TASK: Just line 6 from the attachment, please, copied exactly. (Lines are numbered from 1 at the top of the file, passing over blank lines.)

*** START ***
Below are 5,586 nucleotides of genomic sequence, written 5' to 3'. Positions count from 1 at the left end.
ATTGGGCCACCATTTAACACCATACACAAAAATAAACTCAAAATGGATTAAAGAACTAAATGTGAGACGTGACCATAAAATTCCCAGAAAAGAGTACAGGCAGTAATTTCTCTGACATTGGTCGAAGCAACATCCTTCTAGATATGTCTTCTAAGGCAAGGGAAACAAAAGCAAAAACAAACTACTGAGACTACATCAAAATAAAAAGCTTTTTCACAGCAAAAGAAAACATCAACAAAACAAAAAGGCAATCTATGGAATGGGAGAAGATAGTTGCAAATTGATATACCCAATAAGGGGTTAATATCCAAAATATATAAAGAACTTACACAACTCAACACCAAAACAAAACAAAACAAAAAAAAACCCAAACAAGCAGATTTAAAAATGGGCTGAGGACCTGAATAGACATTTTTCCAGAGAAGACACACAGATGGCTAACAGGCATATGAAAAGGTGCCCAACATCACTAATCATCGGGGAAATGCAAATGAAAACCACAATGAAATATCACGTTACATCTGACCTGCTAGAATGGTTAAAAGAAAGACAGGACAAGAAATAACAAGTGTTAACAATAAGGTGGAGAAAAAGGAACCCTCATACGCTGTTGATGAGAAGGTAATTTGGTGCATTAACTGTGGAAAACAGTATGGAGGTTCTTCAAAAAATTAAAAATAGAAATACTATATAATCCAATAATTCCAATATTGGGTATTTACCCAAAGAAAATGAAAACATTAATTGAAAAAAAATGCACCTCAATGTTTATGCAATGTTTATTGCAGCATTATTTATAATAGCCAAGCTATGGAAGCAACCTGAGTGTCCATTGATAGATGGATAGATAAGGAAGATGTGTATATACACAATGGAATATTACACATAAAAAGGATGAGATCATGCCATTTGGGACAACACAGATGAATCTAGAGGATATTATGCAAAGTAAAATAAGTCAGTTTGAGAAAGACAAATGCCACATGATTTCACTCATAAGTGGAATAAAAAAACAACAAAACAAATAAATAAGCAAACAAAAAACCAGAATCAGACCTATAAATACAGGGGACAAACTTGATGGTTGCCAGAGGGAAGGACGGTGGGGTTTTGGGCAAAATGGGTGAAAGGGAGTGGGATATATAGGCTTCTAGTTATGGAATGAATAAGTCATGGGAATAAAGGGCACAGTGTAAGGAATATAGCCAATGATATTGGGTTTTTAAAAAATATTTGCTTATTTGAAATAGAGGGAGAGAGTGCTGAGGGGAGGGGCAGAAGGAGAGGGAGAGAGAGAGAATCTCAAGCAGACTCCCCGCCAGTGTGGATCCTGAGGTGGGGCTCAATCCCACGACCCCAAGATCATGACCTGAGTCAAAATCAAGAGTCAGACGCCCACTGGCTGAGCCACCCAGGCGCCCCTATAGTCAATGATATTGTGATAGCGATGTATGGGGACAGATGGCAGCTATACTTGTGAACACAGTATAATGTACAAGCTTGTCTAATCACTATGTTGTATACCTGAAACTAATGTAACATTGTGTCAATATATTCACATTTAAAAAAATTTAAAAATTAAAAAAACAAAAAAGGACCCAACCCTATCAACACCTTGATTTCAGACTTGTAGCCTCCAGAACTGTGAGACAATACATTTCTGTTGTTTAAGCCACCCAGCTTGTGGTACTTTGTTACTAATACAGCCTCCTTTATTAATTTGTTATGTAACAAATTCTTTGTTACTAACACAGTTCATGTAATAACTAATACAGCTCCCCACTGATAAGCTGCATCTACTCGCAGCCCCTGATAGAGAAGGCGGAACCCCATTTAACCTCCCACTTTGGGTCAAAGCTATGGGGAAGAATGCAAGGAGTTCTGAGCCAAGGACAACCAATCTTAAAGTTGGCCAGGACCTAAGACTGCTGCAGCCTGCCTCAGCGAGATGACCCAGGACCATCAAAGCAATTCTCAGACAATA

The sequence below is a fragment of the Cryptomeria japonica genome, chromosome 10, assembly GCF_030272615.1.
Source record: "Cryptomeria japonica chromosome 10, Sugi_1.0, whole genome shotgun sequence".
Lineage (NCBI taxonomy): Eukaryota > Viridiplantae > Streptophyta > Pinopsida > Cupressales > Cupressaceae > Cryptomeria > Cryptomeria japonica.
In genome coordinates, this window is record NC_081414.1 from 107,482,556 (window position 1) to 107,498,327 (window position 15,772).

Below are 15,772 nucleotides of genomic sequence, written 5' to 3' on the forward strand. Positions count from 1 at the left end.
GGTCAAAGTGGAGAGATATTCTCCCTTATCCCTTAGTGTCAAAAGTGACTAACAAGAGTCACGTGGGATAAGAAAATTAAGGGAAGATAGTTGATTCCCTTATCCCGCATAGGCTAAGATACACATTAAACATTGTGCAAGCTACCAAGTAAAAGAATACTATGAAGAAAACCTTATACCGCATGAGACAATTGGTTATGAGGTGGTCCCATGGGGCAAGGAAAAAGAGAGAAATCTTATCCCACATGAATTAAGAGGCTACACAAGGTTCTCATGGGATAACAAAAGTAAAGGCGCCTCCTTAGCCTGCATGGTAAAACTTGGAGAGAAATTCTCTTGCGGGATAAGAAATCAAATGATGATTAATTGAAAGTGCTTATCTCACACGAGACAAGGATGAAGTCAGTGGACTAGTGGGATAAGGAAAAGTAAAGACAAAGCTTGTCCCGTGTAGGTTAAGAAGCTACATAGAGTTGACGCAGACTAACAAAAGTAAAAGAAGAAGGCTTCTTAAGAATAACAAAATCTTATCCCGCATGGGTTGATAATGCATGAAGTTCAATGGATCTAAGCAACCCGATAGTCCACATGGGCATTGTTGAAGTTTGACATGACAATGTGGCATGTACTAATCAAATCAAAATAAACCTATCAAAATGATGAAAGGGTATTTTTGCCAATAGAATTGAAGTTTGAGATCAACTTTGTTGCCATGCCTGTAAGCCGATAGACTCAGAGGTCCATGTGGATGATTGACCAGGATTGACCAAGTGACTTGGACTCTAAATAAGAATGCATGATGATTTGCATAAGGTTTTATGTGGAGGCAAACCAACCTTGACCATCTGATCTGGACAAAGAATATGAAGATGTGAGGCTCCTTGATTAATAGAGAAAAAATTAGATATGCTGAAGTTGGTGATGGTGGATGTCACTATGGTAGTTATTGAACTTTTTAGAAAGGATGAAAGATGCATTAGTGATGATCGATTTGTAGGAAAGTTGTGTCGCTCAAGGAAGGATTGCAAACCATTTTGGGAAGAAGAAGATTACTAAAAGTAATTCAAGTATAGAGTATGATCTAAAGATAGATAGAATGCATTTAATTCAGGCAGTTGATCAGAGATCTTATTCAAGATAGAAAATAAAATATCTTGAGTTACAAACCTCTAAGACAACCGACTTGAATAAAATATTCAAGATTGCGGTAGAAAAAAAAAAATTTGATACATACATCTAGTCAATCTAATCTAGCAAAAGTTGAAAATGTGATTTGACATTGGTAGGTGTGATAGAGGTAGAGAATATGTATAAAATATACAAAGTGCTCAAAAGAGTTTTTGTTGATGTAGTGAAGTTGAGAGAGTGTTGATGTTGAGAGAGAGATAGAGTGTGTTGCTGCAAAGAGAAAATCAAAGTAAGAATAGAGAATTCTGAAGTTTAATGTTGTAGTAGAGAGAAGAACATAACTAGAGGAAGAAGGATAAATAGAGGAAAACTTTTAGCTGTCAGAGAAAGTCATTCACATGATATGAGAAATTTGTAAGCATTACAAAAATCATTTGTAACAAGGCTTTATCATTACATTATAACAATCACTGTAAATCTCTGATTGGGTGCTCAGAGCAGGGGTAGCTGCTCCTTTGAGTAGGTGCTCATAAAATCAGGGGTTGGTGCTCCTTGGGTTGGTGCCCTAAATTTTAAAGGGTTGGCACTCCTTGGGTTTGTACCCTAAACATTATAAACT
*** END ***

In genome coordinates, this window is record NC_081414.1 from 107,482,556 (window position 1) to 107,498,327 (window position 15,772).